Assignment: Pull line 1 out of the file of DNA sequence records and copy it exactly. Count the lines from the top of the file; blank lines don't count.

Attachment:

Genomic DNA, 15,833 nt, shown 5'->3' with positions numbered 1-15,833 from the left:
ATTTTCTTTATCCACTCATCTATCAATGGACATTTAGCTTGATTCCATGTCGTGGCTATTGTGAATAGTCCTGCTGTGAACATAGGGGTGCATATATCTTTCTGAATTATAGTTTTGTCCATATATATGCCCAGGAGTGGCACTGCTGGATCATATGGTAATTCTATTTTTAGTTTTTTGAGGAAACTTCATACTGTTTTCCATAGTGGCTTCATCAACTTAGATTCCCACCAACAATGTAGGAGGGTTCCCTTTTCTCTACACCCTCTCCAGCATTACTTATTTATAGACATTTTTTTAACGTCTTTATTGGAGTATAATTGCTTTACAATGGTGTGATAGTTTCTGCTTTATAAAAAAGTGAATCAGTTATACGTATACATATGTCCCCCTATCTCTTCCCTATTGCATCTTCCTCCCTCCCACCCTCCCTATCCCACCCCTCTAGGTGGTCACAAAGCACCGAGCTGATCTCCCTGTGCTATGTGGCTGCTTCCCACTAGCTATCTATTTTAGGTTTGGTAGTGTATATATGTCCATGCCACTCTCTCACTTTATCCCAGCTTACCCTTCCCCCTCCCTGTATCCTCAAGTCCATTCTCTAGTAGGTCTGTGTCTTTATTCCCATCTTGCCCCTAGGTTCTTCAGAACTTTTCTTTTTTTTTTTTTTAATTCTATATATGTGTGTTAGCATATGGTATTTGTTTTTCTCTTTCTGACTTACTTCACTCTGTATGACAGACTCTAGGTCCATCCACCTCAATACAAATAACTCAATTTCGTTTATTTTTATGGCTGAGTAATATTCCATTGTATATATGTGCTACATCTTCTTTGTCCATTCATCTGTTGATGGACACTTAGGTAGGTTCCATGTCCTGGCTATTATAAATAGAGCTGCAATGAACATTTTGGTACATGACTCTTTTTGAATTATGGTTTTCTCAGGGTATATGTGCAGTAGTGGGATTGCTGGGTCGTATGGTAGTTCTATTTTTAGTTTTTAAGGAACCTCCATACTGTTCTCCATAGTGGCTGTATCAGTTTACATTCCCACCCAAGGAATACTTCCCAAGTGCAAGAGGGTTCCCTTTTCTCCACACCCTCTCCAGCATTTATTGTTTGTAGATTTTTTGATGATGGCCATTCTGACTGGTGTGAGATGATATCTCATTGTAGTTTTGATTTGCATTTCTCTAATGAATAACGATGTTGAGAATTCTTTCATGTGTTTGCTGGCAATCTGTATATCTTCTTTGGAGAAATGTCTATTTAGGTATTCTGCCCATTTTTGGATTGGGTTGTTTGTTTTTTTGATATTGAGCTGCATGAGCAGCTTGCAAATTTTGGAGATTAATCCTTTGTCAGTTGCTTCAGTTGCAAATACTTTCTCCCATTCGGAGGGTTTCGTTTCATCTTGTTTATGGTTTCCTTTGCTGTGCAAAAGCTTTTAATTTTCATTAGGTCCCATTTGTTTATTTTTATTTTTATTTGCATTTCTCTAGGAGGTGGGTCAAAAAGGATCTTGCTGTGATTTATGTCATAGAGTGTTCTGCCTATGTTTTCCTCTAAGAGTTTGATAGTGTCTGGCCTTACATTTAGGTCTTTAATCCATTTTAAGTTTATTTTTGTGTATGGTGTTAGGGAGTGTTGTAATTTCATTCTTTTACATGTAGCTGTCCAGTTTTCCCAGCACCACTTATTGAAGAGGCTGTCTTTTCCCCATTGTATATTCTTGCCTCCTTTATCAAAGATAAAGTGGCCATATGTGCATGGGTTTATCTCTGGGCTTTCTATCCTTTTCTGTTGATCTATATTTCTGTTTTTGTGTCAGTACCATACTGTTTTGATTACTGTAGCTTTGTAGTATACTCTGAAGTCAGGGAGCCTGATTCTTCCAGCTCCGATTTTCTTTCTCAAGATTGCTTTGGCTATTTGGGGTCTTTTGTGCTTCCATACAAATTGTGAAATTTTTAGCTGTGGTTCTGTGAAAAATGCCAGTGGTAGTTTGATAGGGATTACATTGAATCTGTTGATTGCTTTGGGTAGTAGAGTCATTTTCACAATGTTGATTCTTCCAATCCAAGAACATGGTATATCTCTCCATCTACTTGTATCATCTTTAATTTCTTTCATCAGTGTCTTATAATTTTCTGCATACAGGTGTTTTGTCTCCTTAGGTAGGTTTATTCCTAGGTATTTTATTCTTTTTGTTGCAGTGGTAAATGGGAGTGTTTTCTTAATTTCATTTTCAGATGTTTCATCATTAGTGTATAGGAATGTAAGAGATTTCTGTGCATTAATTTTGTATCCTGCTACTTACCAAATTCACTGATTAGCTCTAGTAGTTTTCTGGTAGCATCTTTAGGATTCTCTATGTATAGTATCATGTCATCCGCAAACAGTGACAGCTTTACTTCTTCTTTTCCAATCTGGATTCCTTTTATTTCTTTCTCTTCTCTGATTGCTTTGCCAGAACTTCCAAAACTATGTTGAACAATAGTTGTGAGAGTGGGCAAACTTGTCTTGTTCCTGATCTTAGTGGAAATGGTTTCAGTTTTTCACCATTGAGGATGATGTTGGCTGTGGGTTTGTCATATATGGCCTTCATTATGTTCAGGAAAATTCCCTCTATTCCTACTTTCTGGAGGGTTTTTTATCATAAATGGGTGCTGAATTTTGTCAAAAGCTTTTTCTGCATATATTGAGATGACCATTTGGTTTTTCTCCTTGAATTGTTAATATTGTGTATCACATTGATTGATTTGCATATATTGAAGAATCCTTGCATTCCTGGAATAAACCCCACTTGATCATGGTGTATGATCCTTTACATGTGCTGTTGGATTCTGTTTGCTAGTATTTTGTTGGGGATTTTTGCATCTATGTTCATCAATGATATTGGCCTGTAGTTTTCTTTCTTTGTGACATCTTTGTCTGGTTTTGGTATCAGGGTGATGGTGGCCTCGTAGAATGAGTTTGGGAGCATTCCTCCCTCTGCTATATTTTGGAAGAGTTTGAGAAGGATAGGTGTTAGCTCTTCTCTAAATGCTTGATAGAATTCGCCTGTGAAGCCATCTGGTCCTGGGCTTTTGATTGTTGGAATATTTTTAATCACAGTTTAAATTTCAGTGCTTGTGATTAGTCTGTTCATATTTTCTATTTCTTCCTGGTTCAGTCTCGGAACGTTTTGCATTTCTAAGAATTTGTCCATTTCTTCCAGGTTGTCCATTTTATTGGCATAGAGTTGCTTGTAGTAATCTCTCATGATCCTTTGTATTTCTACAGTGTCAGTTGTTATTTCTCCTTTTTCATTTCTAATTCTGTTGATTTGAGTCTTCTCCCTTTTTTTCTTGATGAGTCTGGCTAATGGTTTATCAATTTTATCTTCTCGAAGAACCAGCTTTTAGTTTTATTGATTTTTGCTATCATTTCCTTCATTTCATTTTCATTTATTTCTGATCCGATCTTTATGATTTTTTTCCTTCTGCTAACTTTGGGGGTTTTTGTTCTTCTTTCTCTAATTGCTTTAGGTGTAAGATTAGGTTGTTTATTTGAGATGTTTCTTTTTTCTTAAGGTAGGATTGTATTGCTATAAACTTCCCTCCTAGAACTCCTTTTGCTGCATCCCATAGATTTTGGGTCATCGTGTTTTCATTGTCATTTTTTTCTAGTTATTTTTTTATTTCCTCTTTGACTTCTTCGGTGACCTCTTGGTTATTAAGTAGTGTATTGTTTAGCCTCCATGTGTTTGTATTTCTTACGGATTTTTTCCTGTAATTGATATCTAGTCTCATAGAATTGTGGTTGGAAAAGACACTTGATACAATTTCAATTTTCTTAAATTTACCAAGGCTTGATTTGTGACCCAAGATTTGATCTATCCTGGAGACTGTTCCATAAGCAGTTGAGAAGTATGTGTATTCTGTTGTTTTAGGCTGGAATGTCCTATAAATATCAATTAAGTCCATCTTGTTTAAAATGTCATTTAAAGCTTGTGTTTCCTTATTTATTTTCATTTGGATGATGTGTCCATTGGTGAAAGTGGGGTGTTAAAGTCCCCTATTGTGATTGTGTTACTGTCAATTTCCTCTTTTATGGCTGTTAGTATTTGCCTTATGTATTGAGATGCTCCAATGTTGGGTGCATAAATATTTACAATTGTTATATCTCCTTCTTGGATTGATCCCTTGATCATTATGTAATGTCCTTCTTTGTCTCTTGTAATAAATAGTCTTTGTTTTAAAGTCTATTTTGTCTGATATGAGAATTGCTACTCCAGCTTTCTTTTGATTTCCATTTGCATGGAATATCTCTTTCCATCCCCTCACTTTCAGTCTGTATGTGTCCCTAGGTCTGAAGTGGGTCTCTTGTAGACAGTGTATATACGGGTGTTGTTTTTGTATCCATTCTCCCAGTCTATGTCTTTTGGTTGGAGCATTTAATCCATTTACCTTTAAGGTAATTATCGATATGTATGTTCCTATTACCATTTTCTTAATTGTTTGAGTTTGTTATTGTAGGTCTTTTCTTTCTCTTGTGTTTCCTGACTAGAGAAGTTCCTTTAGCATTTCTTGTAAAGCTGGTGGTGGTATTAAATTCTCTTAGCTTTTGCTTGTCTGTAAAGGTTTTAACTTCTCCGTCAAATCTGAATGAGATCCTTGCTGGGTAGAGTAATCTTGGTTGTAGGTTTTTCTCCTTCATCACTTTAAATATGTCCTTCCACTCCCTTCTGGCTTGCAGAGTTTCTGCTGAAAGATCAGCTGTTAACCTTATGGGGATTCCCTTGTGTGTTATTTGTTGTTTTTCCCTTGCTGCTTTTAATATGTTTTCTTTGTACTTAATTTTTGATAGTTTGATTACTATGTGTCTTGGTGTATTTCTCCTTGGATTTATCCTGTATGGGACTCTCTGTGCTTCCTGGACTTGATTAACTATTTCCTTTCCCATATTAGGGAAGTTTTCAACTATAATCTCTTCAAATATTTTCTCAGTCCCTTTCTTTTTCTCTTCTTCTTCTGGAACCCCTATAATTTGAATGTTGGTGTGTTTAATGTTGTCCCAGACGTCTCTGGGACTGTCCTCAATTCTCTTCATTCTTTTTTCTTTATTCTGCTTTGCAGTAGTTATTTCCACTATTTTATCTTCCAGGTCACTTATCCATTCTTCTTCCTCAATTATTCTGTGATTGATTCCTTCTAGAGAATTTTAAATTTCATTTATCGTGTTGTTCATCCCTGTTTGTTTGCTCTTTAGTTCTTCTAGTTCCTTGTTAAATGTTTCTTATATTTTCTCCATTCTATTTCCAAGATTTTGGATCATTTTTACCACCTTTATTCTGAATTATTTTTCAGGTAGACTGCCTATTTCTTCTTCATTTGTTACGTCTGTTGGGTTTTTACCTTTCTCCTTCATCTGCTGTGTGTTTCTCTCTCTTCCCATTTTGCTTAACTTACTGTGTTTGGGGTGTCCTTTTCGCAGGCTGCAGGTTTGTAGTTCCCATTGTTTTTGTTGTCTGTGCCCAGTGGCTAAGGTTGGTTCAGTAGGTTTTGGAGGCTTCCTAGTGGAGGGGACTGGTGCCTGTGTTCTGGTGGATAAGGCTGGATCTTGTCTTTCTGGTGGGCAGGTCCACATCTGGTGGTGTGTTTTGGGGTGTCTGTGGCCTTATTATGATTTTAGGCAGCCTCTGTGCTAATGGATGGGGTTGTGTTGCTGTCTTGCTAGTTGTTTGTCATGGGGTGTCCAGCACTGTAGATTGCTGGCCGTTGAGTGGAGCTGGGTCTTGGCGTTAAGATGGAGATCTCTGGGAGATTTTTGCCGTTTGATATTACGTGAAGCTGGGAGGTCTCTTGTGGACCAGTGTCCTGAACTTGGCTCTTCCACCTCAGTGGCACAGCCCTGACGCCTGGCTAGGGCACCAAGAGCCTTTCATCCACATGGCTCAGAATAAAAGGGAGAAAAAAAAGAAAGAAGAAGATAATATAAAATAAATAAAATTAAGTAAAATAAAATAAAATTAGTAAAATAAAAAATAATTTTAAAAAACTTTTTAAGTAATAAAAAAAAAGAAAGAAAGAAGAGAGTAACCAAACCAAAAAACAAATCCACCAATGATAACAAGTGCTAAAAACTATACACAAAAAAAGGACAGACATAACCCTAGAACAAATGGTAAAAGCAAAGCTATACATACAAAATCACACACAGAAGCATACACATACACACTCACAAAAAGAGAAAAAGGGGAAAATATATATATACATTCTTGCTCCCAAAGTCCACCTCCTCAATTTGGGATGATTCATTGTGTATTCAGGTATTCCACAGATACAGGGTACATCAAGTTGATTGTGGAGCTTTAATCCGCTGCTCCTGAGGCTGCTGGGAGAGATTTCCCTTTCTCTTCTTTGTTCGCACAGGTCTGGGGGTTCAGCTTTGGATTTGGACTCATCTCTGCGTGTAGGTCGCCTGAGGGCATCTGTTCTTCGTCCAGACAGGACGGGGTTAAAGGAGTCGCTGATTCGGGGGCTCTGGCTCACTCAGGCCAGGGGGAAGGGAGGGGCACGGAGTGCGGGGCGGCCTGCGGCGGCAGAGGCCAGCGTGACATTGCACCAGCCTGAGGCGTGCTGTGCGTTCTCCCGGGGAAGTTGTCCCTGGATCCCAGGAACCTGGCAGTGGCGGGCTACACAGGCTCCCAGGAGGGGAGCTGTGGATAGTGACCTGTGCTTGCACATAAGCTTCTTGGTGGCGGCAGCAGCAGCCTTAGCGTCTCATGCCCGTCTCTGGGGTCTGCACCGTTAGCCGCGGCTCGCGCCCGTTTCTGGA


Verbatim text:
Genomic DNA, 15,833 nt, shown 5'->3' with positions numbered 1-15,833 from the left: